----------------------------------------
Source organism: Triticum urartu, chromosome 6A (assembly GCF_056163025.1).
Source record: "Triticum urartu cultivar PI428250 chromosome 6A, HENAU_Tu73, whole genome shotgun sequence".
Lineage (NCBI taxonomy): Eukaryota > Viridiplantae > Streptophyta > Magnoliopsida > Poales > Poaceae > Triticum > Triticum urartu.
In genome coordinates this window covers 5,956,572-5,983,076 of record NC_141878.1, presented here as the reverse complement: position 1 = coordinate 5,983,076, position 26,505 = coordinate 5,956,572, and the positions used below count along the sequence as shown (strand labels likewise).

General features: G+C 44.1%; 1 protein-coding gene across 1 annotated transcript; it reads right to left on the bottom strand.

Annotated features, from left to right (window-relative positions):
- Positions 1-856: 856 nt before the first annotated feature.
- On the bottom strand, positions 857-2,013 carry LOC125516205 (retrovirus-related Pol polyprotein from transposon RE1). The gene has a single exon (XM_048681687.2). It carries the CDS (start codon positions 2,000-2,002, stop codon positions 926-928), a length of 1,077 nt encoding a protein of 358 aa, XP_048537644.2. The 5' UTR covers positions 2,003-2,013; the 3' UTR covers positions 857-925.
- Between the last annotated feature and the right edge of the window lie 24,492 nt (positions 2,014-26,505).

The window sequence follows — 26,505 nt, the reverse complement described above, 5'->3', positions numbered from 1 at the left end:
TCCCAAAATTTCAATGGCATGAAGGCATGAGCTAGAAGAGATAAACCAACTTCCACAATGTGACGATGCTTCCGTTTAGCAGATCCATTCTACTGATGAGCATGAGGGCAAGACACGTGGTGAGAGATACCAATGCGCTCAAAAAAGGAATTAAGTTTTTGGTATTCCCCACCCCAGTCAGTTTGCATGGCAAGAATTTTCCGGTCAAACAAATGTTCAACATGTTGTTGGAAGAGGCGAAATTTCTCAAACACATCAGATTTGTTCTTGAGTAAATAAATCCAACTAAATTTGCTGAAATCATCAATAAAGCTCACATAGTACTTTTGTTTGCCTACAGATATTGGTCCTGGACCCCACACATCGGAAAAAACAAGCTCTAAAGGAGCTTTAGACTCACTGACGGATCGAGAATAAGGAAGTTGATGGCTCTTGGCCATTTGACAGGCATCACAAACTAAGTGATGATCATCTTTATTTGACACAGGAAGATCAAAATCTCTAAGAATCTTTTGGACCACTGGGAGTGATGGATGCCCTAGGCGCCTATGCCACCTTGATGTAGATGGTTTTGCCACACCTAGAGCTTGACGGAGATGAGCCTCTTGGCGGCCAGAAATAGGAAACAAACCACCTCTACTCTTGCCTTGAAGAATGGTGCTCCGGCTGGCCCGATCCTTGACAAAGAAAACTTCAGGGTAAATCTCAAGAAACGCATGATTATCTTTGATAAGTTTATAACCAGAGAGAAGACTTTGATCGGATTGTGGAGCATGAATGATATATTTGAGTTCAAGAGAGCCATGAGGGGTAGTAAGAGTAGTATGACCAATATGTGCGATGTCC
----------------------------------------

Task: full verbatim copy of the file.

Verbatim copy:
Source organism: Triticum urartu, chromosome 6A (assembly GCF_056163025.1).
Source record: "Triticum urartu cultivar PI428250 chromosome 6A, HENAU_Tu73, whole genome shotgun sequence".
Lineage (NCBI taxonomy): Eukaryota > Viridiplantae > Streptophyta > Magnoliopsida > Poales > Poaceae > Triticum > Triticum urartu.
In genome coordinates this window covers 5,956,572-5,983,076 of record NC_141878.1, presented here as the reverse complement: position 1 = coordinate 5,983,076, position 26,505 = coordinate 5,956,572, and the positions used below count along the sequence as shown (strand labels likewise).

General features: G+C 44.1%; 1 protein-coding gene across 1 annotated transcript; it reads right to left on the bottom strand.

Annotated features, from left to right (window-relative positions):
- Positions 1-856: 856 nt before the first annotated feature.
- On the bottom strand, positions 857-2,013 carry LOC125516205 (retrovirus-related Pol polyprotein from transposon RE1). The gene has a single exon (XM_048681687.2). It carries the CDS (start codon positions 2,000-2,002, stop codon positions 926-928), a length of 1,077 nt encoding a protein of 358 aa, XP_048537644.2. The 5' UTR covers positions 2,003-2,013; the 3' UTR covers positions 857-925.
- Between the last annotated feature and the right edge of the window lie 24,492 nt (positions 2,014-26,505).

The window sequence follows — 26,505 nt, the reverse complement described above, 5'->3', positions numbered from 1 at the left end:
TCCCAAAATTTCAATGGCATGAAGGCATGAGCTAGAAGAGATAAACCAACTTCCACAATGTGACGATGCTTCCGTTTAGCAGATCCATTCTACTGATGAGCATGAGGGCAAGACACGTGGTGAGAGATACCAATGCGCTCAAAAAAGGAATTAAGTTTTTGGTATTCCCCACCCCAGTCAGTTTGCATGGCAAGAATTTTCCGGTCAAACAAATGTTCAACATGTTGTTGGAAGAGGCGAAATTTCTCAAACACATCAGATTTGTTCTTGAGTAAATAAATCCAACTAAATTTGCTGAAATCATCAATAAAGCTCACATAGTACTTTTGTTTGCCTACAGATATTGGTCCTGGACCCCACACATCGGAAAAAACAAGCTCTAAAGGAGCTTTAGACTCACTGACGGATCGAGAATAAGGAAGTTGATGGCTCTTGGCCATTTGACAGGCATCACAAACTAAGTGATGATCATCTTTATTTGACACAGGAAGATCAAAATCTCTAAGAATCTTTTGGACCACTGGGAGTGATGGATGCCCTAGGCGCCTATGCCACCTTGATGTAGATGGTTTTGCCACACCTAGAGCTTGACGGAGATGAGCCTCTTGGCGGCCAGAAATAGGAAACAAACCACCTCTACTCTTGCCTTGAAGAATGGTGCTCCGGCTGGCCCGATCCTTGACAAAGAAAACTTCAGGGTAAATCTCAAGAAACGCATGATTATCTTTGATAAGTTTATAACCAGAGAGAAGACTTTGATCGGATTGTGGAGCATGAATGATATATTTGAGTTCAAGAGAGCCATGAGGGGTAGTAAGAGTAGTATGACCAATATGTGCGATGTCC